STEP 3: Don’t rush!
Remember when you had a newborn and YOU woke up throughout the night because of their (cute) grunts, whimpers and coos? Babies are noisy! While they do grow out of many of those little whimpers, we naturally make noises and shift as we sleep.
No one gets into their bed and stays totally still for 8+ hours a night.
It’s very common that as your baby changes from one sleep cycle to another, they may make noises and more than likely will move their body around. Before you rush in because they are “awake” — just watch them!
The beauty of a video monitor is that we can see exactly what is going on! Watch and see.
Is your baby trying to roll over to get cozy again?
Is your baby trying to find their fingers to suck on to soothe themselves?
Is your baby going to let out a few drowsy cries before going back to sleep?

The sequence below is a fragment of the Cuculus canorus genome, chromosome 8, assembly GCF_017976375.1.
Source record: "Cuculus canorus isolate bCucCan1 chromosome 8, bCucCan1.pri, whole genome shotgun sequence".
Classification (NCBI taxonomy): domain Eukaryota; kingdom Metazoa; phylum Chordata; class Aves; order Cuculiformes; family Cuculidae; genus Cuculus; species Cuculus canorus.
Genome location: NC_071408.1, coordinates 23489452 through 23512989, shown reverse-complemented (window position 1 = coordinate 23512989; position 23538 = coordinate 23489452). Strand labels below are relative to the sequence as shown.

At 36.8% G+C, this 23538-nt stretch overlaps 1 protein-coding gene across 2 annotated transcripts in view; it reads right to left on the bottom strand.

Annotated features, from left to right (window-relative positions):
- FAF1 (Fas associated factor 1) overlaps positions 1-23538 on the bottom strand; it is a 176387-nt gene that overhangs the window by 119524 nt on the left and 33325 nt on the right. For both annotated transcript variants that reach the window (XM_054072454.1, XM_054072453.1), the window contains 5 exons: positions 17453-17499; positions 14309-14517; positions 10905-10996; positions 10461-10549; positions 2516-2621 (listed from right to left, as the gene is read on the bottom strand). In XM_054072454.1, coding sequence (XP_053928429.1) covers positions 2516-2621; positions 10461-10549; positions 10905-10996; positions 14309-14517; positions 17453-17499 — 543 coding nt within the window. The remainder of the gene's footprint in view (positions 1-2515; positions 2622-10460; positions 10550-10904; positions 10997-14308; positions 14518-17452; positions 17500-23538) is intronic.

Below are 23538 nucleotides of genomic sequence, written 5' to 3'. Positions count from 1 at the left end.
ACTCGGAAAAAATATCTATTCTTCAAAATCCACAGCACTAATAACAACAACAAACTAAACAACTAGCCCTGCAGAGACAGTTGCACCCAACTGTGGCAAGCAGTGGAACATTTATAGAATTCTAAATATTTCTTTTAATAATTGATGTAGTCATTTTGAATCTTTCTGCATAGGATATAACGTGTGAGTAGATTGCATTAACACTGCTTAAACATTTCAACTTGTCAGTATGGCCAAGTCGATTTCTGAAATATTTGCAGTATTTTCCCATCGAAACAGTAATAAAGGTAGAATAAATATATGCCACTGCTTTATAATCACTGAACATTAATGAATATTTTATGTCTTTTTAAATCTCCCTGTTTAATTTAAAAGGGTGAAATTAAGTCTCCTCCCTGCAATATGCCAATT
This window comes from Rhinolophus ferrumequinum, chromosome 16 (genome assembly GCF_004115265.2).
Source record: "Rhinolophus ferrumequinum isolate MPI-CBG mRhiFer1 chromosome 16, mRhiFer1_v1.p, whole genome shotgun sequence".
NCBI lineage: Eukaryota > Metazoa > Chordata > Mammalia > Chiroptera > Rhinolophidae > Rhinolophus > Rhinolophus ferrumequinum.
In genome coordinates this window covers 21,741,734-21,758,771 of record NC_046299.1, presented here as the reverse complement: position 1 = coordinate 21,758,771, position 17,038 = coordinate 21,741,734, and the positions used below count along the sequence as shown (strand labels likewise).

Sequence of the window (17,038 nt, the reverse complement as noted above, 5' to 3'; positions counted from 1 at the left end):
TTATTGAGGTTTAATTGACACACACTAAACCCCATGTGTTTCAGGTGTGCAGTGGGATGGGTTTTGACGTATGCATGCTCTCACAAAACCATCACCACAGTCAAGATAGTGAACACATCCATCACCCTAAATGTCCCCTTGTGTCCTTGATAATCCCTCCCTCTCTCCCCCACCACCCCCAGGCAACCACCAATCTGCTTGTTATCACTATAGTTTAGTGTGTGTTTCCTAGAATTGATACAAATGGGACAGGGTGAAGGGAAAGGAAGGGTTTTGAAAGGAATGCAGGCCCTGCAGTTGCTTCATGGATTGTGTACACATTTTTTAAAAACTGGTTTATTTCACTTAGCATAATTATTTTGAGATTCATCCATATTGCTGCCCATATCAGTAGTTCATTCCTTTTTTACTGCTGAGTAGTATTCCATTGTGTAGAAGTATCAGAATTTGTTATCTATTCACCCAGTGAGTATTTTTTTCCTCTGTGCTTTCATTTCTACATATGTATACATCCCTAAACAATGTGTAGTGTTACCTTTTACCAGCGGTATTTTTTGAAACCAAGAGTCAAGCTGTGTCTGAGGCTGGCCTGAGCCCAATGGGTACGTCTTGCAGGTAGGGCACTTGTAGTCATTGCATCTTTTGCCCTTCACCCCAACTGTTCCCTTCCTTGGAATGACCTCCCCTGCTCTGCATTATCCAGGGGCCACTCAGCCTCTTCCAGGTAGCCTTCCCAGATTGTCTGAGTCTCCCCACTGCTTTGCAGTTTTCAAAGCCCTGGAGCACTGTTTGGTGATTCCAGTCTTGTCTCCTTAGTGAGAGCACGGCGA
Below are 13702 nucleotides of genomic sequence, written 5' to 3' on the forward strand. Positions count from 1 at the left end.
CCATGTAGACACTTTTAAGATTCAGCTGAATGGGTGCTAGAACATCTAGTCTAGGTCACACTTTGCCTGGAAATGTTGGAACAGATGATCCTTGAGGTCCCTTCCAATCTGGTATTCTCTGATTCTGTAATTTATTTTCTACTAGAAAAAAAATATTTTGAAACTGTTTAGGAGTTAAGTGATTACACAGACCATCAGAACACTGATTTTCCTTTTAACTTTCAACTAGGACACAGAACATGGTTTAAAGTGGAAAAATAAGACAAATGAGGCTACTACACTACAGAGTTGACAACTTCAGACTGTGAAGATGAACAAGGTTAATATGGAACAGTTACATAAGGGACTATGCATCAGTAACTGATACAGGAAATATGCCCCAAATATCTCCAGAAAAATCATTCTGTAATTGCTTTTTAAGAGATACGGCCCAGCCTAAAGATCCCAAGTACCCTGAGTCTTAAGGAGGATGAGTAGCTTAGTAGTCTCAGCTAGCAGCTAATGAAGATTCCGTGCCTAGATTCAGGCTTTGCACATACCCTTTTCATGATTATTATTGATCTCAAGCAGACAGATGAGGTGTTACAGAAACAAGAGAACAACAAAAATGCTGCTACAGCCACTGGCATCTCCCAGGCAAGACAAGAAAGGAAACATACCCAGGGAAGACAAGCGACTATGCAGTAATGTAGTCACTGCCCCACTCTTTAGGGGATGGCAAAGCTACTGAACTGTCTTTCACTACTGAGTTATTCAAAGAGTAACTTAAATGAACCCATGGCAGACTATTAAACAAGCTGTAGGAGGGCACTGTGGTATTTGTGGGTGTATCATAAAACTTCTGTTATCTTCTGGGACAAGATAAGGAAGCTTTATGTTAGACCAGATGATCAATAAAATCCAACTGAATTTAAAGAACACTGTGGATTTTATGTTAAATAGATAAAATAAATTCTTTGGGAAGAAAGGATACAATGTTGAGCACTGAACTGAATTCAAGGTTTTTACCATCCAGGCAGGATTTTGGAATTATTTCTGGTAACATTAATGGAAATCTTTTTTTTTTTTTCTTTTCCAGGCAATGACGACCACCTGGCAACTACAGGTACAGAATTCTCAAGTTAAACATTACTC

“But how long!?”
This one hundred percent depends on your sleep philosophy and how you have sleep trained your baby.
If your little one knows how to sleep independently, you may need to wait around ten minutes (depending on protest levels) before calling the nap “over.”
If your little one doesn’t know how to independently sleep, you will need to get them up fairly quickly, or get them back to sleep quickly, as they are searching for whomever/whatever it was that helped them sleep in the first place.
Waiting a few minutes to see if your baby is ready to get up, or is going back to sleep, means the difference between a 30 minute nap or a 1.5 hour nap.
It’s powerful to allow your baby space and watch what they will do!